Immediately after application, soil EC levels in the 0-inch to 3-inch layer were extremely high, while the 3-inch to 6-inch layer remained the same as the control soil (Figure 3).  On average, the 0 to 6-inch layer had an EC level of about 9 mS/cm, which is detrimental to most plants.  Similarly, Figure 4 shows that soil SAR levels were often near the threshold value of 13 at the 0-inch to 3-inch layer immediately after application of WBM. However, when averaged over the 0-inch to 6-inch layer, the SAR was only eight to nine.  While this elevated SAR at the immediate surface (about 15) is unlikely to negatively impact growing plants, it could possibly impede germination, depending on soil texture and other properties.

 

Three charts of data.Figure 3. Changes in soil salt content at depth, as indicated by electrical conductivity (EC) from day 0 (initially after application) to 90 days after application, and on 8-28-13 (5 to 10 months after application. The numbers “4,000” and “6,000” indicate the rate of total dissolved salts applied (lbs/acre).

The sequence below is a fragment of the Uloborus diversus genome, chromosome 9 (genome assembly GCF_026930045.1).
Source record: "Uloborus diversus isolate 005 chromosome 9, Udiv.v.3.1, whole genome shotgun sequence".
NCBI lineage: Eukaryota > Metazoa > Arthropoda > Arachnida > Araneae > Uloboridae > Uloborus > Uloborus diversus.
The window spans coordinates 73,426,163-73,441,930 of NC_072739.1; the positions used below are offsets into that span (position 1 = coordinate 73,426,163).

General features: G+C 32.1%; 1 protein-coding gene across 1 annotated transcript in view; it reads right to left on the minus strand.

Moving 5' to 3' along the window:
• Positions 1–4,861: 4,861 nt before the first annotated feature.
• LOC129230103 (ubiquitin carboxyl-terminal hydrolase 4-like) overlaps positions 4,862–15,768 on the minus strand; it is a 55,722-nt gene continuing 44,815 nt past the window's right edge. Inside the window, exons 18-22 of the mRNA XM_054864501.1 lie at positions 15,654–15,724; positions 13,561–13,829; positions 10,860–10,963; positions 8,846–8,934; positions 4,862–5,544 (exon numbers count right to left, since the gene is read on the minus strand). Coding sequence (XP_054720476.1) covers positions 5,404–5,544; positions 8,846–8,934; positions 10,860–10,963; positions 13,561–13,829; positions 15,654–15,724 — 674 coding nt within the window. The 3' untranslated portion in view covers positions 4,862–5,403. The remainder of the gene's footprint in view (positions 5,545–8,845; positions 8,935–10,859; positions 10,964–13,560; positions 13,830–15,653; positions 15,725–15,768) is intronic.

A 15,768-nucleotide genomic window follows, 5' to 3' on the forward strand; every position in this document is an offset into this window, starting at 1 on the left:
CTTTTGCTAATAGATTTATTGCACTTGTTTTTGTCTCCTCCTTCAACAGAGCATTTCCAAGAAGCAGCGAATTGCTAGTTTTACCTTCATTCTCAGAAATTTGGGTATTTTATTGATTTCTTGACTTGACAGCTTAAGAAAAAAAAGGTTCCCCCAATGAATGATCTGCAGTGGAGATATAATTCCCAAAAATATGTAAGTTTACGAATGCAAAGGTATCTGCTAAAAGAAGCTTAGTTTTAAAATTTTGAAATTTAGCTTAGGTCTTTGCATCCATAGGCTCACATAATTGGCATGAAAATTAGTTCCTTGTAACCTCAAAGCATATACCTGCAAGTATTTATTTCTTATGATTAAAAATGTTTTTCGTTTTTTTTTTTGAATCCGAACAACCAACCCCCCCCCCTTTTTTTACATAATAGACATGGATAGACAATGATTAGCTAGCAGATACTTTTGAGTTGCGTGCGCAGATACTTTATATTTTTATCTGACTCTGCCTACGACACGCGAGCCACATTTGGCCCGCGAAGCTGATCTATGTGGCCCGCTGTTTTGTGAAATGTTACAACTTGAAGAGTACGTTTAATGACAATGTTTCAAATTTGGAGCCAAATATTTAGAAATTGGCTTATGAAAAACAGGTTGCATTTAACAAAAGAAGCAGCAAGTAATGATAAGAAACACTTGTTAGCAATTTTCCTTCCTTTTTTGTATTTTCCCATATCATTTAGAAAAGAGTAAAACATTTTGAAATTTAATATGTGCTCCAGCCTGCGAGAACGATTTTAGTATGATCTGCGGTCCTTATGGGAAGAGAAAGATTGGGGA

Although application of WBM initially increased soil salt content (EC) and SAR in the surface (0 inch to 3 inches), Figures 3 and 4 show that appreciable rainfall received over the next 90 days (Table 1) led to a quick recovery.  Although the average 0-inch to 6-inch EC was greater than 4 mS/cm in most of the plots at day 90, most treatments were less than 6 mS/cm, which is considered to be a more specific threshold for wheat. In general, higher amounts of rainfall received during the 90 day period after WBM application (Table 1) generally resulted in a greater reduction in soil EC and SAR.  Note that after 90 days, the 0-inch to 3-inch layer greatly decreased in soil EC while the 3- to 6- inch layer increased as indicated by the red and blue bars coming closer together; this is because the salts in the 0-inch to 3-inch layer leached down to the 3- to 6-inch depth.  This was less dramatic for soil SAR (Figure 4).  By August 2013 (5 to 10 months after application), nearly all plots were less than the 4 mS/cm threshold (Figure 3).  Even the 3-inch to 6-inch depth decreased in EC from Day 90 to August 2013, indicating that salts were leaching downward out of the root zone.

 

Three charts of data in soil sodium absorption.Figure 4. Changes in soil sodium adsorption ratio (SAR) at depth, from day 0 (initially after application) to 90 days after application, and on 8-28-13 (5 to 10 months after application. The numbers “4000” and “6000” indicate the rate of total dissolved salts applied (lbs/acre).